By Asbed Kotchikian
Special to the Mirror-Spectator
On October 21, an open letter addressed to Armenia’s Prime Minister Nikol Pashinyan (see below) was sent to more than 110 academics and scholars in Armenia, North and South Americas, Middle East and Europe. The main concern of this initiative was that the military solution of the Karabakh war was not in favor of Armenia, and that a diplomatic solution (even with major concessions) was better than war where the human and territorial losses would be devastating for Armenia and Artskah.
The operating logic of initiating the open letter was that if PM Pashinyan was made aware that there are those who support such diplomatic solution (even with concessions), he might view such support as a lifeline to counterbalance the “fight till the end” rhetoric that was prevalent in Armenia and the diaspora. This was based on information that in fact the PM was seriously considering such a path and that if he felt that there was at least a significant segment of Armenian scholars and intellectuals who would support a negotiated settlement, he would be in a better position to choose that route. Furthermore, the timing of the open letter coincided with as similar initiative taken by the three former presidents of Armenia who offered Pashinyan public support if he were to take the diplomatic route, thus sharing the burden of such an action.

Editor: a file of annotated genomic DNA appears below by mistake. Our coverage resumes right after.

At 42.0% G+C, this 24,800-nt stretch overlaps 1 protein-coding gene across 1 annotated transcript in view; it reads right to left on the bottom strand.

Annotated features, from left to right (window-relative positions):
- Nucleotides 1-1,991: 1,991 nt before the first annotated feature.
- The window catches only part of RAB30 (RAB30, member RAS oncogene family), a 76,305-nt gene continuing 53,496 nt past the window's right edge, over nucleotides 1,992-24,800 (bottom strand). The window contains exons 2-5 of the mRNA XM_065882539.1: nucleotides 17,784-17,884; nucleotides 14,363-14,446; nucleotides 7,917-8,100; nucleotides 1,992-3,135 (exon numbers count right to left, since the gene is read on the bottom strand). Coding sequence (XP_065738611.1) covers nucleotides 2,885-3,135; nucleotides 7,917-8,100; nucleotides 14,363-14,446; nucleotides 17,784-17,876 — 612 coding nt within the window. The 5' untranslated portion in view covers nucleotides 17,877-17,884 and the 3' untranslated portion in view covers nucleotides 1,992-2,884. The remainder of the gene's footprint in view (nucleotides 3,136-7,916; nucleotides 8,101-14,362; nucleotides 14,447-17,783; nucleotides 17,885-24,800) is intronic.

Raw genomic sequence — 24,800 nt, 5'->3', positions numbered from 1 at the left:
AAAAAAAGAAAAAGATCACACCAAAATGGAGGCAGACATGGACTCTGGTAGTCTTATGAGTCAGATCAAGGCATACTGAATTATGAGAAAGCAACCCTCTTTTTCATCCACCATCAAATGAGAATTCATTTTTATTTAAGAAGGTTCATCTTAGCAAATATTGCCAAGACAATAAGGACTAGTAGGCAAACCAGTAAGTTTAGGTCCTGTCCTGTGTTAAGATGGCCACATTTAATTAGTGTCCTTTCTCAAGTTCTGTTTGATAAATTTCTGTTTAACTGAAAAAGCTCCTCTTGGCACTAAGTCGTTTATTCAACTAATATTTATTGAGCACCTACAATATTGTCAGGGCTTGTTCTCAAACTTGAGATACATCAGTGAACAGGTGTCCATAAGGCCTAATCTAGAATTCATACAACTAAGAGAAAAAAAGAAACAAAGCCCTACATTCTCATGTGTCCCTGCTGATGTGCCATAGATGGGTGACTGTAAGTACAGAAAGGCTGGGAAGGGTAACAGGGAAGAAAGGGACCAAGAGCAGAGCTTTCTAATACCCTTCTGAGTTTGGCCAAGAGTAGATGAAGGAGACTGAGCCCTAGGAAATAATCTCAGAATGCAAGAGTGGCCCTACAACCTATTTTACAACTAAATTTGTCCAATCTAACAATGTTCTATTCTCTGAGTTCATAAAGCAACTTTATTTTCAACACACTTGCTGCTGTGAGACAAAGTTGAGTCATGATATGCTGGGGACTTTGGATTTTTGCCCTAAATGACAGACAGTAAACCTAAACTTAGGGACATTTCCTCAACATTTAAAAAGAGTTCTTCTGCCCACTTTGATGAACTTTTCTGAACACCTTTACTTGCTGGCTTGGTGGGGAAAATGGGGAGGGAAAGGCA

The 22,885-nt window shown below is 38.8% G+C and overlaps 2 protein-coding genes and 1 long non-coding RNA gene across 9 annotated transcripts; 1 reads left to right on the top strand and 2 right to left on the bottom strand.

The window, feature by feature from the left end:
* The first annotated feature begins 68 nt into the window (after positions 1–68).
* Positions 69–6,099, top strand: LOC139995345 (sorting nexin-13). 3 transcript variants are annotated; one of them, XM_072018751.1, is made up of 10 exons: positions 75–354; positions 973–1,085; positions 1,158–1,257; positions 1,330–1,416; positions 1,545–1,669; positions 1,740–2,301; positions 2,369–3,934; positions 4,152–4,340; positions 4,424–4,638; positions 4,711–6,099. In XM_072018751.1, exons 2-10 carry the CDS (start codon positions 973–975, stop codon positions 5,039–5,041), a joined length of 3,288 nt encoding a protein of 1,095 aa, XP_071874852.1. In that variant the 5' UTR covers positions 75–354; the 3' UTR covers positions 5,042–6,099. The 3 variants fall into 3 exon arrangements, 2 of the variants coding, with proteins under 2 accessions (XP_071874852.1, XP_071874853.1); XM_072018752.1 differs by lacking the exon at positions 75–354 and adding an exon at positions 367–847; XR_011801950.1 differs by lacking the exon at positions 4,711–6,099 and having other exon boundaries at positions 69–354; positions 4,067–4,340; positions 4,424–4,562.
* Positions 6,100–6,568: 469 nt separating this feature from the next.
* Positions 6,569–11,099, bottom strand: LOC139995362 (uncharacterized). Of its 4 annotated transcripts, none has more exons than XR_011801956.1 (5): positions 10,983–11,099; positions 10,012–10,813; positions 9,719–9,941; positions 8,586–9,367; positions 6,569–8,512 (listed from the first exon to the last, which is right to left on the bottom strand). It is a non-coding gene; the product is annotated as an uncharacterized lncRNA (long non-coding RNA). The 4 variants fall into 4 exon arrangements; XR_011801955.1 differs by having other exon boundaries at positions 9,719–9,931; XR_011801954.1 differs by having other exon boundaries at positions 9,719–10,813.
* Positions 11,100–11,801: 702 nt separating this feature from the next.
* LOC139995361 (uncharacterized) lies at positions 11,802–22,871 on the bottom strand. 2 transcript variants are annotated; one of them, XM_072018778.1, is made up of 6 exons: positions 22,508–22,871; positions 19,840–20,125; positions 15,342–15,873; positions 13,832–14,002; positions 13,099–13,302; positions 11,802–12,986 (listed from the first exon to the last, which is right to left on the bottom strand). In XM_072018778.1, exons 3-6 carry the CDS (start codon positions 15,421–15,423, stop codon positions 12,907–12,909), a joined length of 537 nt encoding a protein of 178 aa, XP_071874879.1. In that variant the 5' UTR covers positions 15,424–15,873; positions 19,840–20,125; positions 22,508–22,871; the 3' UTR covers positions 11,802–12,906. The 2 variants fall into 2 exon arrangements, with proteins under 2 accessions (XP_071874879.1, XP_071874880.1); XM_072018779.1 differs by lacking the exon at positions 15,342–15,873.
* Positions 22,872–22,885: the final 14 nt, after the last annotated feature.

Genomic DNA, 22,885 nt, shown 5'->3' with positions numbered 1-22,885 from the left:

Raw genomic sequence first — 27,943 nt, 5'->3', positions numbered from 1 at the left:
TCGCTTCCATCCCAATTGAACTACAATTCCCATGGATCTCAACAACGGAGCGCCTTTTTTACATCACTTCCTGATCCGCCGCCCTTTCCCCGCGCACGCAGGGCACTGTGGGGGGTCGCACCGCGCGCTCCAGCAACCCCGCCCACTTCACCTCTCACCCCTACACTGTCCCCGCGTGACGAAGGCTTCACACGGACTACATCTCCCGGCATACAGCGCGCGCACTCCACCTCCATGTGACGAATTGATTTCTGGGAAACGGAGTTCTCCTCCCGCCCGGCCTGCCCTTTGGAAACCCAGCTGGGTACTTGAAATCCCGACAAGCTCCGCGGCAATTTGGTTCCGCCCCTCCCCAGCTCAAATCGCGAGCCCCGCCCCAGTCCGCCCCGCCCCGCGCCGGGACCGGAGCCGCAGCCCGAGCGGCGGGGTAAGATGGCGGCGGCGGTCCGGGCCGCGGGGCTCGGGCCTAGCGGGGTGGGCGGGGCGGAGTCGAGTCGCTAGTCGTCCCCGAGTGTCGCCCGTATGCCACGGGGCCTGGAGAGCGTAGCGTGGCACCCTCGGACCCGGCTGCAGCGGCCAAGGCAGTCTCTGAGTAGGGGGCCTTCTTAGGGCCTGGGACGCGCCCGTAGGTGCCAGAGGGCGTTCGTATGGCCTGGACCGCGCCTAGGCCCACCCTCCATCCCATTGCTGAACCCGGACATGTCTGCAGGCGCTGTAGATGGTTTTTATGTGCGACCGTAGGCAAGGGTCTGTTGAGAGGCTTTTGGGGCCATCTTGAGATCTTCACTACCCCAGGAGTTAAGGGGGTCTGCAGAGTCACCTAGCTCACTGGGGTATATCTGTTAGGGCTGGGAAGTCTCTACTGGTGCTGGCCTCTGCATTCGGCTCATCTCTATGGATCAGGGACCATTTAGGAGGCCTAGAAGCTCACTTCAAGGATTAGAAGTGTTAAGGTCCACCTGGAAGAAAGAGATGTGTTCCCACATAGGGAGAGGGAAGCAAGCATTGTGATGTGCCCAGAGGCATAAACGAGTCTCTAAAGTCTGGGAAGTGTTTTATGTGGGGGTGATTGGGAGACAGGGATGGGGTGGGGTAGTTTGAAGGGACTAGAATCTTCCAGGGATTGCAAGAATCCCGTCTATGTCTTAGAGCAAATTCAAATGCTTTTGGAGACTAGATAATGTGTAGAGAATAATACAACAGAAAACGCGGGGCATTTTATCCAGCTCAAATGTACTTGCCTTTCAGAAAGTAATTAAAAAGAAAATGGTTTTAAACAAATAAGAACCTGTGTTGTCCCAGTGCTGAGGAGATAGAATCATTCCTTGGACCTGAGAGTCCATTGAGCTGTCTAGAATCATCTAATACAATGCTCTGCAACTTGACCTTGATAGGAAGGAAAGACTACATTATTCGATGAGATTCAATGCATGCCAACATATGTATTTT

Out of the 116 individuals who received the letter via email, only 15 endorsed it. Several individuals responded by questioning the prudence of such a move, and even the sanity and ethics of such a campaign. The overwhelming majority did not respond.
The letter was to be published on October 21 in a Yerevan-based Armenian language newspaper, but was retracted from circulation because the news from Yerevan on the same morning carried a public statement from the prime minister in which he announced that “the Karabakh issue, at least at this stage, has no diplomatic solution.”